Monday, June 5, 2017

Should I Be Using A Standing Desk?

Now, that's a different standing desk. By Liz Henry from Flickr
Sitting kills. That's the headline many of you would have seem or read in the last few years. You've also read or heard that sitting is the new smoking. And if you've been following our blog, I've written before that despite exercising a lot, if you sit too much at work, you can be what is known as an active couch potato. Worse still, all that sitting can negate the benefits of your exercise.

Well fortunately for me, I hardly get to sit much when I'm working in the clinic.

Many of my patients have asked about the benefits of a standing desk. I even found a picture (below) of former British Prime Minister Winston Churchill working on his slanted standing desk.
Kurt Hutton/picture post via Getty
Standing desks have been suggested as an alternative to the ills of sitting. And there's studies to show that working upright (at a standing desk) can help correct your posture and tone your stomach and legs without compromising your focus.

And in kids, standing desks seems to increase their energy levels and reduce hunger.

My take on standing desks? I've seen many of my patients go straight from sitting to a standing desk get different problems. Being unaccustomed on their feet all day long poses new risks. It can inhibit proper circulation and add additional pressure to your hips, legs and lower back. Sort of like jumping from the frying pan into the fire if you ask me.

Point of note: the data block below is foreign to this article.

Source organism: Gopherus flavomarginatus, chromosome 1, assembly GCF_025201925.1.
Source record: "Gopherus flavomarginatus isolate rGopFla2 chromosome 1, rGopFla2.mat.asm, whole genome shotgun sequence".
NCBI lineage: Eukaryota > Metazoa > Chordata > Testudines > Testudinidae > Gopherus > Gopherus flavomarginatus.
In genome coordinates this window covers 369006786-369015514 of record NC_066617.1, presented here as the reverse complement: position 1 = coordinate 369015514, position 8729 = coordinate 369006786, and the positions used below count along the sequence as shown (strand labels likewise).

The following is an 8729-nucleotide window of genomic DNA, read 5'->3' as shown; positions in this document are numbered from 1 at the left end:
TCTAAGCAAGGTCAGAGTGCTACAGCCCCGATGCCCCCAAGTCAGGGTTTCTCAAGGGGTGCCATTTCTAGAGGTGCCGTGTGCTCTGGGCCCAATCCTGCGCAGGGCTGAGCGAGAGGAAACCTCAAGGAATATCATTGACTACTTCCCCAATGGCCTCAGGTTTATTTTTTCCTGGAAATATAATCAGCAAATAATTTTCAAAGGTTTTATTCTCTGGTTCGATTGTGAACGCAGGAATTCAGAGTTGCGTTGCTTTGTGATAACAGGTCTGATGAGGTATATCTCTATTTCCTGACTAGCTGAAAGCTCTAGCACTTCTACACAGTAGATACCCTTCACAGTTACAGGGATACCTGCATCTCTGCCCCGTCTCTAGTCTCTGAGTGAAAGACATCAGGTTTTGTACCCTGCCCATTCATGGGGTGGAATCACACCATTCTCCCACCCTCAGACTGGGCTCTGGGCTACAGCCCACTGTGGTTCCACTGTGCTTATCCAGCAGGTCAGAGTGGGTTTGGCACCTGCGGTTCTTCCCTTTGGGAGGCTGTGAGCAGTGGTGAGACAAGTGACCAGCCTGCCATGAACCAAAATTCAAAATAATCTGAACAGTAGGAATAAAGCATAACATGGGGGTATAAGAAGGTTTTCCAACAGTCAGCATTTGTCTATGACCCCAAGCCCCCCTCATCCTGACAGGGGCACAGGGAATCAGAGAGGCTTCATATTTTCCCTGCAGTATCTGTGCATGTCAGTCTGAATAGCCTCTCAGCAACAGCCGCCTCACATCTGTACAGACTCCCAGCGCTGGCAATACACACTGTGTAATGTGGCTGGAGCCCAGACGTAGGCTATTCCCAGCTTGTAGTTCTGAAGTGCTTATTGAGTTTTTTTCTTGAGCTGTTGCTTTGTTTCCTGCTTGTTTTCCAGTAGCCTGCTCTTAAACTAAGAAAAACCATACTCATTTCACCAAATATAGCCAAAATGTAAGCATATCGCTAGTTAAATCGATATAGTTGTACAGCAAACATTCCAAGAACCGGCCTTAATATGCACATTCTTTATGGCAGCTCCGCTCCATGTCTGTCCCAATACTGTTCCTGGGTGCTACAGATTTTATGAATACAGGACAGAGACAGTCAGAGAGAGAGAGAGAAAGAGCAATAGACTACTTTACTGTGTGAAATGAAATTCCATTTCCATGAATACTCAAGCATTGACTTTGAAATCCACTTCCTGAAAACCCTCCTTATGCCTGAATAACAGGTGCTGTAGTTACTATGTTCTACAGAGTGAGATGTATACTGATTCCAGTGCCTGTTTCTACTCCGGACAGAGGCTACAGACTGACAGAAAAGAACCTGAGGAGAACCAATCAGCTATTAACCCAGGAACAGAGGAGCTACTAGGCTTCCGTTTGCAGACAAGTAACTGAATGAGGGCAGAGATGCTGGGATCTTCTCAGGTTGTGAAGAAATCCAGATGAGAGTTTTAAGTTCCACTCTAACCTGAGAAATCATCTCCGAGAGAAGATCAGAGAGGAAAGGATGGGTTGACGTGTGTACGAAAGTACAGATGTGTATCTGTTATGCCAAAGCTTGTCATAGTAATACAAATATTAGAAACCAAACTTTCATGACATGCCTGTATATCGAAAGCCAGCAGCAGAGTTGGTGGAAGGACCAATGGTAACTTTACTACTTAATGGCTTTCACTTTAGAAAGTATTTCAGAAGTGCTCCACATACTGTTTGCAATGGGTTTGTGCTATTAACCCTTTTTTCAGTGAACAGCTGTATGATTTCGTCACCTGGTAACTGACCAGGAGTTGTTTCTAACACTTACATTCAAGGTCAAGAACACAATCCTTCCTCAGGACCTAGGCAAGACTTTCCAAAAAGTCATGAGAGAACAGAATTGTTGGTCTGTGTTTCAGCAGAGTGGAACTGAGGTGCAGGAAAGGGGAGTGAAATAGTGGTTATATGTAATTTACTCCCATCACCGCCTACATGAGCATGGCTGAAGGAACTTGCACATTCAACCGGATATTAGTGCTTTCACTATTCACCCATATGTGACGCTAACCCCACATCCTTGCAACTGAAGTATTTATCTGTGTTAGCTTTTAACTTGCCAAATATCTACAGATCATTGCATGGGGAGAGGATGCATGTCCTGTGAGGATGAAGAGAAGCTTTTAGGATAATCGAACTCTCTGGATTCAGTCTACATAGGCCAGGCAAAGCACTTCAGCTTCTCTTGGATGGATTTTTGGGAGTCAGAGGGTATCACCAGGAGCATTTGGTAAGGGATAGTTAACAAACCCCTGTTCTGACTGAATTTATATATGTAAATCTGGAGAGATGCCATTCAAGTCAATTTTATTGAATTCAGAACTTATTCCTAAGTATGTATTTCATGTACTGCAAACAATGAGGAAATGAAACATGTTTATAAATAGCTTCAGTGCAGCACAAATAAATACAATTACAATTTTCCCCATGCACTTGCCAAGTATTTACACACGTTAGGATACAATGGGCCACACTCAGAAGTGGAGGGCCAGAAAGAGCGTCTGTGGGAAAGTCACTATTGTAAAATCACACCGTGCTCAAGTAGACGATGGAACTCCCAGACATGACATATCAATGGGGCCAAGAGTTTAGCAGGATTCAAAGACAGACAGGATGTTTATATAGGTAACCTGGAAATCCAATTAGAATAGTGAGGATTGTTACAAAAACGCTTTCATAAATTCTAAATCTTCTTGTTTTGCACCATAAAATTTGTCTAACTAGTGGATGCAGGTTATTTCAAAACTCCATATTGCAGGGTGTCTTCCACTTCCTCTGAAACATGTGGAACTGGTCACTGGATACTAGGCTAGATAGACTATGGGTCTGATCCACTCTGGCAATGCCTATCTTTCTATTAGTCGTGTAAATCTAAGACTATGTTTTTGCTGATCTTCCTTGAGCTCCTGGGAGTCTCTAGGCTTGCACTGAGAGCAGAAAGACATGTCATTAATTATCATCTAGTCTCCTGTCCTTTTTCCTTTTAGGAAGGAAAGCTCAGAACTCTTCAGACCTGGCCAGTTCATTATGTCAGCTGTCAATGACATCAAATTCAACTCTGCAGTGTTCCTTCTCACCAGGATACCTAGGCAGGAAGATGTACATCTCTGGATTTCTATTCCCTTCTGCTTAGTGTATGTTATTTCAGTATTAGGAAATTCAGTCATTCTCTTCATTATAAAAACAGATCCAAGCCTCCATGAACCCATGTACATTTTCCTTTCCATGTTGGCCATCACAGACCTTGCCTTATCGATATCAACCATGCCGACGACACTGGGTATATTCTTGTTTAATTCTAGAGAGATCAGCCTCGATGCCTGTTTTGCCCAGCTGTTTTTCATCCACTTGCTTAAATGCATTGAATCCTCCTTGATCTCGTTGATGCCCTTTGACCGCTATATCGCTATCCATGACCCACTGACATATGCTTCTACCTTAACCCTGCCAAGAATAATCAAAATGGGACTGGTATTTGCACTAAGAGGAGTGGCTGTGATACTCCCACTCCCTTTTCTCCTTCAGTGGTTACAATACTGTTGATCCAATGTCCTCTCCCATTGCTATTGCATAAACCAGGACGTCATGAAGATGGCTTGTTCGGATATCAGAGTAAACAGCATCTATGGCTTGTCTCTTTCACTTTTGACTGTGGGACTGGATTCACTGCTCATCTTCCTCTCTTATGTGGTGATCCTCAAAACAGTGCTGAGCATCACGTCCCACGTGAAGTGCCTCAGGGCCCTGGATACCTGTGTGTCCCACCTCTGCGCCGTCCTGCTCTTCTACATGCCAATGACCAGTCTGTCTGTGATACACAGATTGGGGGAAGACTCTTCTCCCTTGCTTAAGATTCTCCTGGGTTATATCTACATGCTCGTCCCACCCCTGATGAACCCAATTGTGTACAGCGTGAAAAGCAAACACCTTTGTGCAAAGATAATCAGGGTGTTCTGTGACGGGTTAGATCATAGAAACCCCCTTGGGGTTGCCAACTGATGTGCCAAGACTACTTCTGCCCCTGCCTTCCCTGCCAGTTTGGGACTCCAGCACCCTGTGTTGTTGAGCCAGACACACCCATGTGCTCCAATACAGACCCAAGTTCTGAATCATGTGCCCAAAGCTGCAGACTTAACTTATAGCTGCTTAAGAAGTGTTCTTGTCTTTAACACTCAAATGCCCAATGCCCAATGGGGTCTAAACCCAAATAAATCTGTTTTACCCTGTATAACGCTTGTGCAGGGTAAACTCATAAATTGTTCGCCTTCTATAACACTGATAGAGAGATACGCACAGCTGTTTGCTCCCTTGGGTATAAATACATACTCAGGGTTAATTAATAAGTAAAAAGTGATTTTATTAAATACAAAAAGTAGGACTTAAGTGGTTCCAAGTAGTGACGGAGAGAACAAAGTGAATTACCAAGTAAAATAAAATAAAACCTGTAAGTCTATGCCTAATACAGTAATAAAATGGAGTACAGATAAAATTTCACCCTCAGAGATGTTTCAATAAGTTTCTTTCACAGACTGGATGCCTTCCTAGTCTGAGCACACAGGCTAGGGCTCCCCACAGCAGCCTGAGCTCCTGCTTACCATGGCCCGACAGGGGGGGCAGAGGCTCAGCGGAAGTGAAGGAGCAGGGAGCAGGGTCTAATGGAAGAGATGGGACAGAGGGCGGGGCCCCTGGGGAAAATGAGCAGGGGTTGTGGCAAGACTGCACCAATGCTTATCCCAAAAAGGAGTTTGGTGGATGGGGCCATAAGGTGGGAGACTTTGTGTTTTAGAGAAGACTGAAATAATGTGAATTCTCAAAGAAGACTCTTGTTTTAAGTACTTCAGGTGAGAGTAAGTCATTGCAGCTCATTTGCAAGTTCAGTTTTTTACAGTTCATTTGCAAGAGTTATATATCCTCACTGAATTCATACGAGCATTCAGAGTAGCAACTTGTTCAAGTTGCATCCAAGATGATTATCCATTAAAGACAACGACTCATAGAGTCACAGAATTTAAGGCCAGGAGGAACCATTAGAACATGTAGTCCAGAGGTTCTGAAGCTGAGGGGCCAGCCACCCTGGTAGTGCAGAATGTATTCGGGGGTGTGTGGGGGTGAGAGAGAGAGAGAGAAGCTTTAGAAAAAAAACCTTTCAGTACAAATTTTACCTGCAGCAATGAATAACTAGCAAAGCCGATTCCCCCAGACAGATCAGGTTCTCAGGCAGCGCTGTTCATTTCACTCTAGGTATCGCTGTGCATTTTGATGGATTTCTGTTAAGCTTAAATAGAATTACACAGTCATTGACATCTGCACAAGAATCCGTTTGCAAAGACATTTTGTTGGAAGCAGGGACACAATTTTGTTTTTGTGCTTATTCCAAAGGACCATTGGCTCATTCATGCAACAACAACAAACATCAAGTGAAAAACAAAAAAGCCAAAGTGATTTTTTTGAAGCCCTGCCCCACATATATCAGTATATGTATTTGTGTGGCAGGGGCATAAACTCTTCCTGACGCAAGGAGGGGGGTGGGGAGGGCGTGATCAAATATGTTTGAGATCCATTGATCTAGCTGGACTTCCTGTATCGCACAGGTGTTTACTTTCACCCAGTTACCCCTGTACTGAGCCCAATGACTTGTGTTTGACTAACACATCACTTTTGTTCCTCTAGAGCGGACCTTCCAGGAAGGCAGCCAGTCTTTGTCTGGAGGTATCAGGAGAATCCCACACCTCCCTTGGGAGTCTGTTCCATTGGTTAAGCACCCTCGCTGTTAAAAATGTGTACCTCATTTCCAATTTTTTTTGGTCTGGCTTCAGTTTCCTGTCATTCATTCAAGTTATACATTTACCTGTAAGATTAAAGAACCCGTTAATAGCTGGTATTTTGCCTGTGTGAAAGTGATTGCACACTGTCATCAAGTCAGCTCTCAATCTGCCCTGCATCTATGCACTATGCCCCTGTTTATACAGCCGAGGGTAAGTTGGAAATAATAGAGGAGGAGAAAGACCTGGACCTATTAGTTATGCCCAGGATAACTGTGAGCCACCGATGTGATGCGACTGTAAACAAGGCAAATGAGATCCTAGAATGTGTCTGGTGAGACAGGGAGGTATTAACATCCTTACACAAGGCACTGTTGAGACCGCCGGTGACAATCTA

And unfortunately, research shows that sitting once or twice throughout your work day will not offer you enough relief. So don't switch to a standing desk if you've been sitting all day straight away, make sure you gradually phase it in.

What are the alternatives? I prefer the stability ball or better still the saddle stool with adjustable height so that you can perch on it if you're not quite used to standing yet.
Our clinic's saddle stool
There's also the desk cycle, though I definitely haven't tried it yet.
Desk cycle
References

Commiassaris DA, Konemann R et al (2014). Effects Of A Standing And Three Dynamic Workstations On Computer Task Performance And Cognitive Function Tests. Appl Ergon. 45(6): 1570-1578. DOI: 10.1016/j.apergo.2014.05.003.

Garcia MG, Laubil T and Martin BJ (2015). Long-term Muscle Fatigue After Standing Work. Human Ftr and Ergo Society. 57(7): 1162-1173. DOI: 10.1177/0018720815590293.

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